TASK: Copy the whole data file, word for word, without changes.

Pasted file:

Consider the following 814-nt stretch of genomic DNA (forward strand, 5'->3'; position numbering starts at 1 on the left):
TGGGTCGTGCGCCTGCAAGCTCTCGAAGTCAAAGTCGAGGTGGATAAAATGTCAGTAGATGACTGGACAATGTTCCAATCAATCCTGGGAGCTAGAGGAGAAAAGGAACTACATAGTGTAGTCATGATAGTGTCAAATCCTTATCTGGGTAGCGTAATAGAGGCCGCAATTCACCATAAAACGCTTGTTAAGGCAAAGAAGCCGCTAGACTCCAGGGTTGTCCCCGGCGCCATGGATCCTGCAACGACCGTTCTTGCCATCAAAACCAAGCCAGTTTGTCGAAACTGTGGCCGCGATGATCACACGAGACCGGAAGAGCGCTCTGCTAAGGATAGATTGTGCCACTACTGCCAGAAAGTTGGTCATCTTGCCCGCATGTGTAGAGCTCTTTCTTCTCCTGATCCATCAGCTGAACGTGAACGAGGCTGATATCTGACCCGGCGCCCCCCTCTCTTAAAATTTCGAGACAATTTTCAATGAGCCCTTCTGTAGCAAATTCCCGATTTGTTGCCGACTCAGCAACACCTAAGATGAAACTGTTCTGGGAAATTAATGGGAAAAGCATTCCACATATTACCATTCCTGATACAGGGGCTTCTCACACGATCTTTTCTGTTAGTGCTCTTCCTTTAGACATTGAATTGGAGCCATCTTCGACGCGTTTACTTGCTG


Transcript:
Consider the following 814-nt stretch of genomic DNA (forward strand, 5'->3'; position numbering starts at 1 on the left):
TGGGTCGTGCGCCTGCAAGCTCTCGAAGTCAAAGTCGAGGTGGATAAAATGTCAGTAGATGACTGGACAATGTTCCAATCAATCCTGGGAGCTAGAGGAGAAAAGGAACTACATAGTGTAGTCATGATAGTGTCAAATCCTTATCTGGGTAGCGTAATAGAGGCCGCAATTCACCATAAAACGCTTGTTAAGGCAAAGAAGCCGCTAGACTCCAGGGTTGTCCCCGGCGCCATGGATCCTGCAACGACCGTTCTTGCCATCAAAACCAAGCCAGTTTGTCGAAACTGTGGCCGCGATGATCACACGAGACCGGAAGAGCGCTCTGCTAAGGATAGATTGTGCCACTACTGCCAGAAAGTTGGTCATCTTGCCCGCATGTGTAGAGCTCTTTCTTCTCCTGATCCATCAGCTGAACGTGAACGAGGCTGATATCTGACCCGGCGCCCCCCTCTCTTAAAATTTCGAGACAATTTTCAATGAGCCCTTCTGTAGCAAATTCCCGATTTGTTGCCGACTCAGCAACACCTAAGATGAAACTGTTCTGGGAAATTAATGGGAAAAGCATTCCACATATTACCATTCCTGATACAGGGGCTTCTCACACGATCTTTTCTGTTAGTGCTCTTCCTTTAGACATTGAATTGGAGCCATCTTCGACGCGTTTACTTGCTG